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No Rambos, please; we're British

Alarmed by a rising trend of violence in British society, Home Secretary Douglas Hurd is taking urgent action on two fronts: He has announced his intention to pass a law banning semiautomatic rifles and similar arms and to strictly curb shotgun ownership.

And in an attempt to get at the social roots of violence, he has begun to apply heavy pressure to television organizations, which he feels have been too ready to take a permissive line toward programs depicting violent and sexual themes.

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Mr. Hurd was catapulted into adopting a tough gun policy by the murder in the English town of Hungerford of 16 people in August by a man with a Rambo-style rifle.

Announcing his package of gun ownership restrictions, Hurd said that ``... there can be no justification for high-powered, self-loading rifles of the type used by Michael Ryan to be held by private individuals. The risks are far too high.''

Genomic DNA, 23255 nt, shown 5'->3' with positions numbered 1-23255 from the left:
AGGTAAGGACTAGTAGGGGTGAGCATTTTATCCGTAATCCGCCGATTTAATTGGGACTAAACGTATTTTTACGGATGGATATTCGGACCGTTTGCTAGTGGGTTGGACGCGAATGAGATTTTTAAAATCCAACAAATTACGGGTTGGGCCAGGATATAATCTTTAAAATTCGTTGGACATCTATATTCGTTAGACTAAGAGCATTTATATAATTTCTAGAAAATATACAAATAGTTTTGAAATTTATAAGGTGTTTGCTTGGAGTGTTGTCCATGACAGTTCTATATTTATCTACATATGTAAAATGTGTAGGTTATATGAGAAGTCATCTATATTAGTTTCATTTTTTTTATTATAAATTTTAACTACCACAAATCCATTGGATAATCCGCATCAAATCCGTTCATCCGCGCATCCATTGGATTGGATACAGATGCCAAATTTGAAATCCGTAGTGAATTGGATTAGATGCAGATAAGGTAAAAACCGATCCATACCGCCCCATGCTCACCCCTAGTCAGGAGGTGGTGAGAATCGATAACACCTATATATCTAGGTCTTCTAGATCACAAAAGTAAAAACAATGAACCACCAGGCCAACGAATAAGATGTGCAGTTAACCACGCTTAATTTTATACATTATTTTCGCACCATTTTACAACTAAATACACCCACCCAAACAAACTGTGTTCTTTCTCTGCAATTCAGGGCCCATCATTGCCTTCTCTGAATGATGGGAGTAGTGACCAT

Hurd plans to declare a firearms amnesty next year to enable people who hold guns illegally to hand them in to the police without penalty.

Hurd is under pressure from interest groups to create laws that would ban violence on television. Acting on Prime Minister Margaret Thatcher's instructions, he organized a seminar at 10 Downing Street attended by the heads of Britain's leading television organizations.

The object of this unprecedented gathering was to persuade the broadcasters that the trend toward violence had gone too far, and that program-makers should take account of a spreading belief that there is a link between TV violence and the rising incidence of violent crime. Mrs. Thatcher told the group that the government is planning a special policy document on broadcasting, and that one of the key items in it will be measures to curb excessive sexual and violent content on TV.

This continues one of the most consistent themes of Thatcher's premiership: the need for more law and order. But in many ways, it runs against deeply ingrained beliefs.

Michael Yardley, a spokesman for a loose federation of rifle clubs around Britain, said the gun measures had more to do with public relations than fighting crime. Shotguns are widely used for hunting in Britain, and there is deep resistance in ``county'' circles to what enthusiasts see as an unnecessary restriction to freedom.

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TV broadcasters, for their part, fear that plans to curb TV violence will turn into an illiberal regimen opposed to artistic freedom of expression. But most TV managers take a more cautious line. ``Thatcher means business on violence,'' one independent TV executive said, ``and the more we resist, the tougher her measures are likely to be.''

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